Georgia State University,USA
Dr. Kang has completed his PhD in 1998 from the University of Alabama at Birmingham, and postdoctoral studies from Emory University School of Medicine. He is the professor at the Institute for Biomedical Sciences, Georgia State University. He has published more than 120 papers in reputed journals in the fields on novel viral vaccines, and immunology of vaccines and adjuvants.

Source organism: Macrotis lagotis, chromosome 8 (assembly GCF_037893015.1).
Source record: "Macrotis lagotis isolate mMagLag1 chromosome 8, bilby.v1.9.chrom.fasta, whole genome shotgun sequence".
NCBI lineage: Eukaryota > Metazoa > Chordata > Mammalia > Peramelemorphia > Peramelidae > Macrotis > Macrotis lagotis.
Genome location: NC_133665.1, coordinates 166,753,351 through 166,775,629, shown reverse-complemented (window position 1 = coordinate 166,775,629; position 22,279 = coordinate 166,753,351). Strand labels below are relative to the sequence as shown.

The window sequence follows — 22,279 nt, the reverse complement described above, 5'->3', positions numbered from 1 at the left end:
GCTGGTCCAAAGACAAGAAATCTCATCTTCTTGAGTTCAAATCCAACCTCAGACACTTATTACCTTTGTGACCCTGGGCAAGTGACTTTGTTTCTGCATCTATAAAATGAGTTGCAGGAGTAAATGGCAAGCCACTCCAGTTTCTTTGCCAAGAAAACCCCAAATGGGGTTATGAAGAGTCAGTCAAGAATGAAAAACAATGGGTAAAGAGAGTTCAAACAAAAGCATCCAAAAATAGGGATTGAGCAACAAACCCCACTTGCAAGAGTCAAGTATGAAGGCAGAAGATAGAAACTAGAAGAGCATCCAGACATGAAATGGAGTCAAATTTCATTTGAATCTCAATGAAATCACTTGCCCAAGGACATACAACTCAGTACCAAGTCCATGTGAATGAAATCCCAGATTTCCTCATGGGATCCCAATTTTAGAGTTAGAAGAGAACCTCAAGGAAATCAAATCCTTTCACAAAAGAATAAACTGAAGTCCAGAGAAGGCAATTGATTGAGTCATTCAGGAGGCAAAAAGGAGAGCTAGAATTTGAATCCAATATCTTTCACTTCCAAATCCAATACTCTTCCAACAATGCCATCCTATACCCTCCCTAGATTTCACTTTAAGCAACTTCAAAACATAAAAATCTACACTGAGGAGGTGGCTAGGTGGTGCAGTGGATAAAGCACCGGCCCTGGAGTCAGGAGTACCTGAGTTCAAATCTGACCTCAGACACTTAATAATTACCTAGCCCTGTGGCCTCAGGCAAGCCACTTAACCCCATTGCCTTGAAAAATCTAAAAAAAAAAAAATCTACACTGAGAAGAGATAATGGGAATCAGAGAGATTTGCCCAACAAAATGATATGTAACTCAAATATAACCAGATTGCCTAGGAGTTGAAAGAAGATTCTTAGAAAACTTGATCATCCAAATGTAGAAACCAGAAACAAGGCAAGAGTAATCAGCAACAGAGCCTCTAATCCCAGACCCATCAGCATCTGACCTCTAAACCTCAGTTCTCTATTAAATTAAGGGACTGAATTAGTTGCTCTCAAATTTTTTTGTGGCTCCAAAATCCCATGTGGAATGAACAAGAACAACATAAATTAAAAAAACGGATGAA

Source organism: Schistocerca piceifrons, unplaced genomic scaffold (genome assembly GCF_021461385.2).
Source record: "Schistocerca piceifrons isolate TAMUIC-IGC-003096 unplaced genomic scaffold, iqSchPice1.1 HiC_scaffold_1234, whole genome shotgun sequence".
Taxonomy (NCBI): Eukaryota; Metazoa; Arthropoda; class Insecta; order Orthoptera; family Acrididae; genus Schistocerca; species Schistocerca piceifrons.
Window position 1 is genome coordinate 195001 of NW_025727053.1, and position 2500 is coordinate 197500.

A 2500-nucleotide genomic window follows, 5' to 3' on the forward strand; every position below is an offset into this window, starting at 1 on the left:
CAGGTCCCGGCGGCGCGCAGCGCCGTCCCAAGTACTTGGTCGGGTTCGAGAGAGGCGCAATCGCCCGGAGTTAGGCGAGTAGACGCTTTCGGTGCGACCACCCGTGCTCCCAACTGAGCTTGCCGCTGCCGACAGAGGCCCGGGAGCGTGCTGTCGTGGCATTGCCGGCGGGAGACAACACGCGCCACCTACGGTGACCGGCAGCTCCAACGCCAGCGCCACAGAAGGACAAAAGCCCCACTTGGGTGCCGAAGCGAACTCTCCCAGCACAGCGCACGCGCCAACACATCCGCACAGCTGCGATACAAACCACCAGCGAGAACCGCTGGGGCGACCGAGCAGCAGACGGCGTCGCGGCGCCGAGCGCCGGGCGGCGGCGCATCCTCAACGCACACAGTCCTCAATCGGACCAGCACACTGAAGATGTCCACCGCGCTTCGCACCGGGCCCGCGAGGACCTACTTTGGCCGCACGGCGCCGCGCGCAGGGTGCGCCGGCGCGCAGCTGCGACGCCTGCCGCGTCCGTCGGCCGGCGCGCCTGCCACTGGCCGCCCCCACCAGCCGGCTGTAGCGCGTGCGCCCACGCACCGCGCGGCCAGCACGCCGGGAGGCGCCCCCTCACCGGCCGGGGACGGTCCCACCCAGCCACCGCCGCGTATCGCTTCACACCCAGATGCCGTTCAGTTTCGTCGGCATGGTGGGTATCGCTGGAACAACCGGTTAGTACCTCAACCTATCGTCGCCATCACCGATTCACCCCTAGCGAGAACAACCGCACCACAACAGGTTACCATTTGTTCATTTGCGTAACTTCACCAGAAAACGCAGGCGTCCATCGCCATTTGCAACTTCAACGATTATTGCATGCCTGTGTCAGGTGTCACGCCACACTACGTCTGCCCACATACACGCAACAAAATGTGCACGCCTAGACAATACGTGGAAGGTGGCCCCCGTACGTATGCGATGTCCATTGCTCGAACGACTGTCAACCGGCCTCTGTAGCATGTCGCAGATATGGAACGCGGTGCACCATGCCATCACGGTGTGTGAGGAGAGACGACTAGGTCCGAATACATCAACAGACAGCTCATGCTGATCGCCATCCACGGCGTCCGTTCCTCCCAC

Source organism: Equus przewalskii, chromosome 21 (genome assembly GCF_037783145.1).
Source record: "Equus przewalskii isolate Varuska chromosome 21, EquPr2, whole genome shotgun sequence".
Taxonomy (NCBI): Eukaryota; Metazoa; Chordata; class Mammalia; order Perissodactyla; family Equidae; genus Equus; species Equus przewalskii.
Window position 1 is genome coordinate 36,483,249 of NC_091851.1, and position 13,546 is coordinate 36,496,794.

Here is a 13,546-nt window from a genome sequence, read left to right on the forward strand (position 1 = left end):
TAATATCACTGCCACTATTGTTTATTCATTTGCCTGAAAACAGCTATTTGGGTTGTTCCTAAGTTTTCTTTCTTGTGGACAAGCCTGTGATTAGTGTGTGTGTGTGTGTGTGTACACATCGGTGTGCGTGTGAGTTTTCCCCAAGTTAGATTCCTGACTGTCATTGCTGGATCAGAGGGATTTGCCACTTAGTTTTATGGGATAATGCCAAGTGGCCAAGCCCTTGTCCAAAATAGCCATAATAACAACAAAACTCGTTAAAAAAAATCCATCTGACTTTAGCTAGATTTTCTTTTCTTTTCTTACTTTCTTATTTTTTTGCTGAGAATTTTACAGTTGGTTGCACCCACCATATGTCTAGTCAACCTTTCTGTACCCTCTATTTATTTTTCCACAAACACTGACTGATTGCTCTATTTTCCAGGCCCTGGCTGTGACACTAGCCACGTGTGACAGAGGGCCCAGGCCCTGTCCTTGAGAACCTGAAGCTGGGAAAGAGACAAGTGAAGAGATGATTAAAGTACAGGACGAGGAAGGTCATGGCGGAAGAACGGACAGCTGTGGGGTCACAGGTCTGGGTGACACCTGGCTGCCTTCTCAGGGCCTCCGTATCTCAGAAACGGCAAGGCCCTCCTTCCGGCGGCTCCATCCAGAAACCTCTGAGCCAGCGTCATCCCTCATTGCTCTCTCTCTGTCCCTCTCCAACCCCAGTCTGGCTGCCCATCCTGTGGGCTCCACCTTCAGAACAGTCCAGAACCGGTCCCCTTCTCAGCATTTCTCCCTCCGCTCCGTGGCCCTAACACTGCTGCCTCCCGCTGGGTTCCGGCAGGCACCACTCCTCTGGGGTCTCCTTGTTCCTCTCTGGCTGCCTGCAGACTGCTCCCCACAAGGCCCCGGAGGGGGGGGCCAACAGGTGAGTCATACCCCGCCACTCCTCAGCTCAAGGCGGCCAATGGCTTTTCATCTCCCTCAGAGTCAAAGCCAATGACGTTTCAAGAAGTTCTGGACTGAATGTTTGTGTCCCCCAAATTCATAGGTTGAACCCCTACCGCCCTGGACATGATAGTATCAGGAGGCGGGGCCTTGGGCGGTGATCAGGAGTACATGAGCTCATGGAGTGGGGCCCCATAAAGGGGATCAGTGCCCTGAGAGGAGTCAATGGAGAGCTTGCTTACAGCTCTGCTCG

Respiratory syncytial virus (RSV) is one of the most important causes for viral lower respiratory tract disease in humans. There is no licensed RSV vaccine. Here, we generated recombinant influenza viruses carrying the chimeric constructs of hemagglutinin (HA) and central conserved-domains of the RSV G protein or RSV F neutralizing epitopes. Chimeric recombinant influenza viruses showed lower pathogenicity without compromising immunogenicity in mice. Single intranasal inoculation of mice induced RSV neutralizing activity. Mice with single intranasal inoculation of chimeric recombinant influenza viruses were protected against RSV infection as evidenced by significant reduction of lung viral loads upon RSV challenge. Chimeric recombinant influenza virus inoculation of mice did not induce pulmonary eosinophilia and inflammation upon RSV infection. To improve cross protection overcoming HA specific immunity, we engineered replication-competent influenza A virus to express tandem repeat of heterologous M2 extracellular (M2e) domains in a chimeric HA conjugate form. Immune sera from mice with inoculation of live recombinant influenza virus expressing M2e4x-HA were effective in conferring cross protection against H1, H3, and H5 subtype influenza viruses. These findings support a concept that chimeric recombinant influenza viruses carrying the RSV neutralizing or influenza conserved-domain can be developed into new viral vaccines against RSV or influenza virus.
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